To capture the full breadth and depth of the risks and opportunities related to building a just and inclusive economy, companies should consider the role of various business units across the value chain and regularly engage with business unit leaders to analyze the intersection between human rights and human capital risks and opportunities and their processes.  Upstream, human rights and human capital related opportunities may take the form of engaging tier 1 and tier 2 suppliers to evaluate and remedy human rights impacts. Within operations, these opportunities may take the form of addressing the wage gap or providing unconscious bias training for employees. Engaging business unit leaders will uncover better solutions and make the process of establishing workforce accountability easier. Concurrently, business unit leaders and senior management need to establish fluid lines of communication and disseminate key risks and opportunities into clear messaging that will engage board members. Complementary board oversight and accountability from the top down will support the integration of sustainability priorities across the business, informing strategic and annual planning and ensuring the proper allocation of resources for achieving stated goals. 

✓ Connect the Dots

Building a just and inclusive economy starts by understanding the business’ fundamental relationship between people, labor and human rights.  Using the lens of saliency, which helps to identify those issues with the greatest potential for adverse impacts on people, and applying it to business strategy and decision-making, reinforces a company’s values and strengthens the fabric that holds the company together.  

✓ Establish Policies

Companies just getting started will want to first establish company wide policies that support the intention to respect fundamental human rights, applying the same commitment to both direct and indirect employees across the value chain. Corporate policies should align to the fundamental human rights as identified in the International Labour Organization’s Declaration on Fundamental Principles and Rights at Work and the Universal Declaration of Human Rights. These policies and commitments should then be made part of human rights and human capital management systems aligned with the guidelines set forth by the UN Guiding Principles on Business and Human Rights. 

✓ Build a Management System Designed for Evolution

While the policies and management systems are intended to be permanent, the reality is that human rights and the potential for impact to people across the value chain is constantly changing. Integrating salient issues into the risk assessment and decision-making processes is essential. However, decisions made outside of the company, by other parties and in other regions can have downstream impacts on the company and its people.  Therefore, specific processes, assessments and key performance indicators require periodic review to ensure there is accurate management and monitoring on what is most salient and an ongoing understanding of how impacts may evolve over time.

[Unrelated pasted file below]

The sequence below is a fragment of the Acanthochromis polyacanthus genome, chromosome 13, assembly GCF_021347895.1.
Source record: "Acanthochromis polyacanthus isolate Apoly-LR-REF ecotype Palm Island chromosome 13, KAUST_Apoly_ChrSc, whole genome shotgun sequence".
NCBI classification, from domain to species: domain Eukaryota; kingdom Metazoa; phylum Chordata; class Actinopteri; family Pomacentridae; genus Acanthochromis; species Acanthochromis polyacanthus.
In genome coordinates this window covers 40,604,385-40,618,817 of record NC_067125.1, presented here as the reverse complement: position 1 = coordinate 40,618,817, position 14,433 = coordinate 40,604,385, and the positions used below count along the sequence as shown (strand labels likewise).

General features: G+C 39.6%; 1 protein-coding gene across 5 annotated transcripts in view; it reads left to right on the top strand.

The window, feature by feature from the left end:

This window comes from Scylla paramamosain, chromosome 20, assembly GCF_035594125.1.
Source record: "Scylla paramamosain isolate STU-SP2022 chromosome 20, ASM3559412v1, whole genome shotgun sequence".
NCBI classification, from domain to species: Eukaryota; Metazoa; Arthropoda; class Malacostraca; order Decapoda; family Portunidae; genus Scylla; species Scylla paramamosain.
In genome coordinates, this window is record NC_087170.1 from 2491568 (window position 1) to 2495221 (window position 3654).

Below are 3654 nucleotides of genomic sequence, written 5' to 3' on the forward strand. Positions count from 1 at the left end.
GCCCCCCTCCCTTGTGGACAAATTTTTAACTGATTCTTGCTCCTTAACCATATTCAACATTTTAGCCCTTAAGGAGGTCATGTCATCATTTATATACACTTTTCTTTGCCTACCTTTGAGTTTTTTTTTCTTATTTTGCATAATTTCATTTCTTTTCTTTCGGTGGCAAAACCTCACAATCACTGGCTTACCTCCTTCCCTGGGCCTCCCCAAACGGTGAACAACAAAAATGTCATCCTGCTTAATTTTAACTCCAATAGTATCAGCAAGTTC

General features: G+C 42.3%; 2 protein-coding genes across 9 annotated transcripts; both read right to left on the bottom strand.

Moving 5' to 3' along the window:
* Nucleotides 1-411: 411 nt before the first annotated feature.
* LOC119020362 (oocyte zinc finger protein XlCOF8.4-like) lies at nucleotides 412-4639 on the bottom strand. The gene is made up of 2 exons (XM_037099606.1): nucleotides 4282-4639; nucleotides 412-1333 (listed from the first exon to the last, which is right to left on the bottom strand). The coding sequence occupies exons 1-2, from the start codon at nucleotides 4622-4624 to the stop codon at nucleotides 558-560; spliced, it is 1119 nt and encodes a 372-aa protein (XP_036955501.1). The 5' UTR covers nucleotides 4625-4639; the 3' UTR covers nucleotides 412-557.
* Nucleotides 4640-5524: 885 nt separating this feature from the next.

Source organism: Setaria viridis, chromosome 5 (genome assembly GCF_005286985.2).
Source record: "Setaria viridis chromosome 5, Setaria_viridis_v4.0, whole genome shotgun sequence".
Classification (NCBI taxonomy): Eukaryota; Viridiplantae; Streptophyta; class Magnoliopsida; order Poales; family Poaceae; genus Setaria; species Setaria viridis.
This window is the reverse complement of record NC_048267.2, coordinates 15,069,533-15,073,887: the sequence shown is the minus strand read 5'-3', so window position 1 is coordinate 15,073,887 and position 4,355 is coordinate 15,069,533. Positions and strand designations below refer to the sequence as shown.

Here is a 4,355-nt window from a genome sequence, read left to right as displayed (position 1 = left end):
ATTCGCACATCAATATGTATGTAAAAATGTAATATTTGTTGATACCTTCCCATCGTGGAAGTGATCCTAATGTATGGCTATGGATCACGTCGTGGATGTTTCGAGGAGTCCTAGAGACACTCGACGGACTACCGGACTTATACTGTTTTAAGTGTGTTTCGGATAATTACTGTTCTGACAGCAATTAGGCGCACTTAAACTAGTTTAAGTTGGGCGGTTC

✓ Pay Taxes

To improve the foundation of our economic and social systems, companies should pay their fair share in taxes to make sure that funds are available to support equitable programs.  As disruptions impact the global economy, it is critical for governments to have the funds available to absorb shocks and invest in a sustainable path towards recovery.  When companies deliberately reduce their tax obligation, it helps their bottom line, but contributes to the fragility of the system as a whole.

Disclosing Progress

Disclosure establishes accountability, provides a foundation for engagement and serves as a platform for demonstrating priorities, process and progress. See the Transparency and Disclosure section of Ceres Roadmap 2030 on how to make all of your disclosures complete, credible and decision-useful.

The Global Reporting Initiative (GRI) Standards and the Sustainable Accounting Standards Board (SASB) are two disclosure tools widely recognized as standards for comparable sustainability disclosure. Disclosure related to corporate efforts to build a just and inclusive economy should also be guided by an additional disclosure framework that helps to strengthen corporate disclosure and meet the expectations of stakeholders, in particular investors: the United Nations Guiding Principles (UNGP) Reporting Framework

The UNGP Reporting Framework, published in 2015, provides comprehensive guidance for companies reporting on management approaches and systems for respecting human rights in direct operations and across value chains. Most significantly, the reporting framework introduces the concept of saliency, calling on companies to first assess priorities through the lens of risks to people (rightsholders) versus risks to the business. Through this change in perspective, companies are able to identify and act on the human rights challenges that present the most severe risks to people.

Supported by investor interest, companies should prioritize disclosure of the following specific metrics:

  • Equal Employment Opportunity Data - Year-over-year data collected on equal employment opportunity (EEO-1 Form for U.S. employees) disaggregated by gender, race, ethnicity and job category 
  • Wage Data - Data detailing wages, benefits and pay ratios, disaggregated by gender, race, ethnicity and job category
  • Tax Payments - How the approach to tax is embedded within the organization and country-by-country reporting of tax-related information for each jurisdiction in which the organization operates. For more information go to GRI 207: Tax Guidance.